I have surmised from mixed sources, historical, archaeology, historical
geographical that in Sussex that the Romano/Brits occupied the strategic
best resources at the time of of the Saxon incursions.
The Welsh were still there (speaking a different language) in the
countryside occupying the less profitable areas and probably breeding less
successfully for half a millennium.
Historical documents propose a political vacuum at the fall of the Roman
Empire. Evidence indicates from the AS Chronicle that the Welsh were first
met by the newcomers. They ran away.
Later the Saxons fought battles with the Romano Brits which they drew
(Mearc redes burna) and made treaties, and the other one they won with at
least a bit of genocide (Andertium).
The % of immigrants really depends on the native population at the time. I
can't find the research for this. My surmise that Sussex was a rich
resource are with grain (the oil of today) being the main resource (the
engine of the armies) and the Romans exploited this for 500 years or more.
The land may have been underpopulated to exploit the resources with a
political vacuum when some (not all ) of the Romans left.
For the Saxons to get in a position to breed more successfully, they had to
gain political control (waging war) on the holders of the best resources or
making treaties. I don't think it was like apartheid at all. I think they
sided with the Welsh to maintain a presence and gain power, but not
everywhere. I think the apartheid bit is just plain wrong. I think the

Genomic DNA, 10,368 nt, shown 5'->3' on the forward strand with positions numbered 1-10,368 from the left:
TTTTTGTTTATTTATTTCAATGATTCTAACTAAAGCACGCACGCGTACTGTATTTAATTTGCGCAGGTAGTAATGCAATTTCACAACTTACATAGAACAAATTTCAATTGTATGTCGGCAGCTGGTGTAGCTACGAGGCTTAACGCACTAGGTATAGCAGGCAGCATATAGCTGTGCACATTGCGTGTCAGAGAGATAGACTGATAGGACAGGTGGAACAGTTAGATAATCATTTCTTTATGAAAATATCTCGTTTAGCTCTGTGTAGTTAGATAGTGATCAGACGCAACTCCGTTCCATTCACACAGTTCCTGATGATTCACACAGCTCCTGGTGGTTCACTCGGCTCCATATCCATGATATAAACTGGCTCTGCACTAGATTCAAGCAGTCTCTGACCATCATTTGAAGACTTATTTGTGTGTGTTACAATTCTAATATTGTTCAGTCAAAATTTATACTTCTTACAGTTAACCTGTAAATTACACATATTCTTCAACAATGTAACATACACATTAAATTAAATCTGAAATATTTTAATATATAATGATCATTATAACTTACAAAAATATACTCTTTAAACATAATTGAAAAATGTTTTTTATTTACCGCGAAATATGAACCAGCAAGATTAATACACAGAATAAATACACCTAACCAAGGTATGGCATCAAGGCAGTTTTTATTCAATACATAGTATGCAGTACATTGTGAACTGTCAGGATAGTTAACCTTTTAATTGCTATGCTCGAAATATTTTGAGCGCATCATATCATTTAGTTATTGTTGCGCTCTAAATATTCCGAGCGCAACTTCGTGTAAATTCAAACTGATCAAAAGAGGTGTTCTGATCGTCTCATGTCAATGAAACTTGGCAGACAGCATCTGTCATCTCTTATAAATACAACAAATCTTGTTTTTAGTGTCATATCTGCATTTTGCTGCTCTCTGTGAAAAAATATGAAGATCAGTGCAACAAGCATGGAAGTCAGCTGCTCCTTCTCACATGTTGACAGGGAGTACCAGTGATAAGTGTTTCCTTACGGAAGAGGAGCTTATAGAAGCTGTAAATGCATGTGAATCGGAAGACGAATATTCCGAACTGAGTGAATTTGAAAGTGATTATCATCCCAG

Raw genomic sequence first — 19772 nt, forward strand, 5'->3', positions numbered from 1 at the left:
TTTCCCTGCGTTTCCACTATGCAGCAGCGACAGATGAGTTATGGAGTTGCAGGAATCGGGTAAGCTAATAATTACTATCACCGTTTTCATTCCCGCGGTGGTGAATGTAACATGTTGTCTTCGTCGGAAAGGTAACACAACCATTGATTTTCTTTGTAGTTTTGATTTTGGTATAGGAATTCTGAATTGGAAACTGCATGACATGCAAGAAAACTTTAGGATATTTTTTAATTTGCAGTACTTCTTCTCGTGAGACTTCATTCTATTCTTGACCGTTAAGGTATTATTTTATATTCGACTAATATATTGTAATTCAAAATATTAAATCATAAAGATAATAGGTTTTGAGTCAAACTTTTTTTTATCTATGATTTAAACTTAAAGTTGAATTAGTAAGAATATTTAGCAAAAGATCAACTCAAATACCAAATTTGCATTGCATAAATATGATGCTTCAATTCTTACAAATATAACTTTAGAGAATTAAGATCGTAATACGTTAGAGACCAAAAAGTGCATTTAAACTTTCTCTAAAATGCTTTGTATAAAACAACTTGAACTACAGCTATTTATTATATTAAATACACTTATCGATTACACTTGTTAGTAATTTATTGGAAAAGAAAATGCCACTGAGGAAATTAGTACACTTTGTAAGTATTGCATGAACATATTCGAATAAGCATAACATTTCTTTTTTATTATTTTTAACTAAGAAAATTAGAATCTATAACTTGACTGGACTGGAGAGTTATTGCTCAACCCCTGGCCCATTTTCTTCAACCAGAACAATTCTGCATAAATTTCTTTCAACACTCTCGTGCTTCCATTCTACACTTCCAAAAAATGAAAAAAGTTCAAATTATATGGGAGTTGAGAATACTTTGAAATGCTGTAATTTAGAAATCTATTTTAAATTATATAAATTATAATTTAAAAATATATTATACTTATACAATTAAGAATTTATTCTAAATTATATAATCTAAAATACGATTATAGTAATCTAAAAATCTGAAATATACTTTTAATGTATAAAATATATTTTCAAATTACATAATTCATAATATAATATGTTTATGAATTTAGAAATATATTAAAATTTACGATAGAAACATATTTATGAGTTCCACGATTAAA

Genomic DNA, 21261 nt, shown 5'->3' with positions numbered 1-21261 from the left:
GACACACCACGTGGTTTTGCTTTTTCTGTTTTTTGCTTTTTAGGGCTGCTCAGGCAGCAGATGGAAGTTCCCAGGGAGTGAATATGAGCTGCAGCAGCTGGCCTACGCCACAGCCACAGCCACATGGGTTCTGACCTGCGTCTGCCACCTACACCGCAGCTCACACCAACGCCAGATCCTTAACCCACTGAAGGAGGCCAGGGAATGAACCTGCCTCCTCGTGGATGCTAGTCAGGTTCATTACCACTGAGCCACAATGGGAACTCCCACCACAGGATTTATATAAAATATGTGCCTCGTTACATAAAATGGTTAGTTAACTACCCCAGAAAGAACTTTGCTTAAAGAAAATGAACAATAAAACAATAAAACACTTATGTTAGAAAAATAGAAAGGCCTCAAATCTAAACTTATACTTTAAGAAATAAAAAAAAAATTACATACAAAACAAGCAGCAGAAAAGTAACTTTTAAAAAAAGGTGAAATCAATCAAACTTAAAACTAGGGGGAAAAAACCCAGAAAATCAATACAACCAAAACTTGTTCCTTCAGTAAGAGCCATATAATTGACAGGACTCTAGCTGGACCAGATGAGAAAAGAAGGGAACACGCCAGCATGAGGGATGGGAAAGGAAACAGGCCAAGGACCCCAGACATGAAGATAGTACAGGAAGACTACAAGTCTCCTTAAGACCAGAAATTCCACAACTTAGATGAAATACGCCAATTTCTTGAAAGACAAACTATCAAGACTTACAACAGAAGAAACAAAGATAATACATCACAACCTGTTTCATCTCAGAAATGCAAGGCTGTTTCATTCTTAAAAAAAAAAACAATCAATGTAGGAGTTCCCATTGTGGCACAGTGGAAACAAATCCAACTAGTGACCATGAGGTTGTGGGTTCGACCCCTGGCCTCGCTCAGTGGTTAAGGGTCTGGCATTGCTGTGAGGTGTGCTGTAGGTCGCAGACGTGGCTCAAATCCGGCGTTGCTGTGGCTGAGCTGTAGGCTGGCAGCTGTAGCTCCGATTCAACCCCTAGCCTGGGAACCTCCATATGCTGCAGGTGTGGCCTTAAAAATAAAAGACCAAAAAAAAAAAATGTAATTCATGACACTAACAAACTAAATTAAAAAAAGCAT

biological successful breeding bit might be right though. They became
dominant and occupied large areas, but does seem the later kings and duces
had Welsh names.
As for the language disappearing in Sussex with most of the place names,
the Romans had half a millennium to start the change and the Saxons
continued the process. I am inclined to think the Romans were more
responsible than the Saxons.
Plausibility world view.
On Fri, 21 Jul 2006 22:09:12 +0100, John Briggs <[log in to unmask]>
>Bea Hopkinson wrote:
>> I am not clear why Roman mosaic pavements would illuminate the
>> subject. They were doubtless expensive accountrements to a villa or
>> settlement which might not be affordable to most of the population.
>> It would seem somewhat tenuous to ssume their presence or absence
>> points to the language they were speaking?
>A little reflection would lead to the conclusion that areas with mosaic
>pavements would be most likely to have a high degree of Romanisation, and
>hence a greater likelihood of a Latin-speaking population. But it is the
>converse that is more interesting: that areas known to have supported a
>Celtic-speaking population subsequently, lacked mosaic pavements - so it is
>more likely that they continued to speak a Celtic language because they had
>always done so, rather than because they accepted Celtic-speaking refugees.
>> Linguistics is not my field of study but I am wondering, if there are few
>> Latin loan words in English, if that is because English became mandatory
>> at the Reformation?
>This is a baffling question on any number of levels. English did not, of
>course, become mandatory at the Reformation (except, perhaps, in Ireland).
>But it is the number of Latin loan words in Old English that is the issue.